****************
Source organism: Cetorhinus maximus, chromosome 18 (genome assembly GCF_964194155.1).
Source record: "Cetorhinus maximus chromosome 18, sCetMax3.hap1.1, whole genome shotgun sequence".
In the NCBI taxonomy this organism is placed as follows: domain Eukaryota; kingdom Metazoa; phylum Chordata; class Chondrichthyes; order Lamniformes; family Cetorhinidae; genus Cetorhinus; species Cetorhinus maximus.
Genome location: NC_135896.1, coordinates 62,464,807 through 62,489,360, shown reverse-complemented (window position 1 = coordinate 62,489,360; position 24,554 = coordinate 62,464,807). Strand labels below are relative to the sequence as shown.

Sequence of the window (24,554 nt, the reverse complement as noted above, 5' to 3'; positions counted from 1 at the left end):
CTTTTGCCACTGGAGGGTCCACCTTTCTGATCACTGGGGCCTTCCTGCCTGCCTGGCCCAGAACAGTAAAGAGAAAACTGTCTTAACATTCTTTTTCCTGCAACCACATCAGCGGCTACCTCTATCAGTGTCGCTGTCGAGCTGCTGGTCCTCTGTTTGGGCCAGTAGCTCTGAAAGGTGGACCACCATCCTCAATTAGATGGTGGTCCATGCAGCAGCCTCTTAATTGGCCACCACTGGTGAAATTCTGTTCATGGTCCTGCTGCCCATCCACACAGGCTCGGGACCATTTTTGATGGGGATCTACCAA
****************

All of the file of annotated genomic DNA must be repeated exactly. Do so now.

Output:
Source organism: Cetorhinus maximus, chromosome 18 (genome assembly GCF_964194155.1).
Source record: "Cetorhinus maximus chromosome 18, sCetMax3.hap1.1, whole genome shotgun sequence".
In the NCBI taxonomy this organism is placed as follows: domain Eukaryota; kingdom Metazoa; phylum Chordata; class Chondrichthyes; order Lamniformes; family Cetorhinidae; genus Cetorhinus; species Cetorhinus maximus.
Genome location: NC_135896.1, coordinates 62,464,807 through 62,489,360, shown reverse-complemented (window position 1 = coordinate 62,489,360; position 24,554 = coordinate 62,464,807). Strand labels below are relative to the sequence as shown.

Sequence of the window (24,554 nt, the reverse complement as noted above, 5' to 3'; positions counted from 1 at the left end):
CTTTTGCCACTGGAGGGTCCACCTTTCTGATCACTGGGGCCTTCCTGCCTGCCTGGCCCAGAACAGTAAAGAGAAAACTGTCTTAACATTCTTTTTCCTGCAACCACATCAGCGGCTACCTCTATCAGTGTCGCTGTCGAGCTGCTGGTCCTCTGTTTGGGCCAGTAGCTCTGAAAGGTGGACCACCATCCTCAATTAGATGGTGGTCCATGCAGCAGCCTCTTAATTGGCCACCACTGGTGAAATTCTGTTCATGGTCCTGCTGCCCATCCACACAGGCTCGGGACCATTTTTGATGGGGATCTACCAA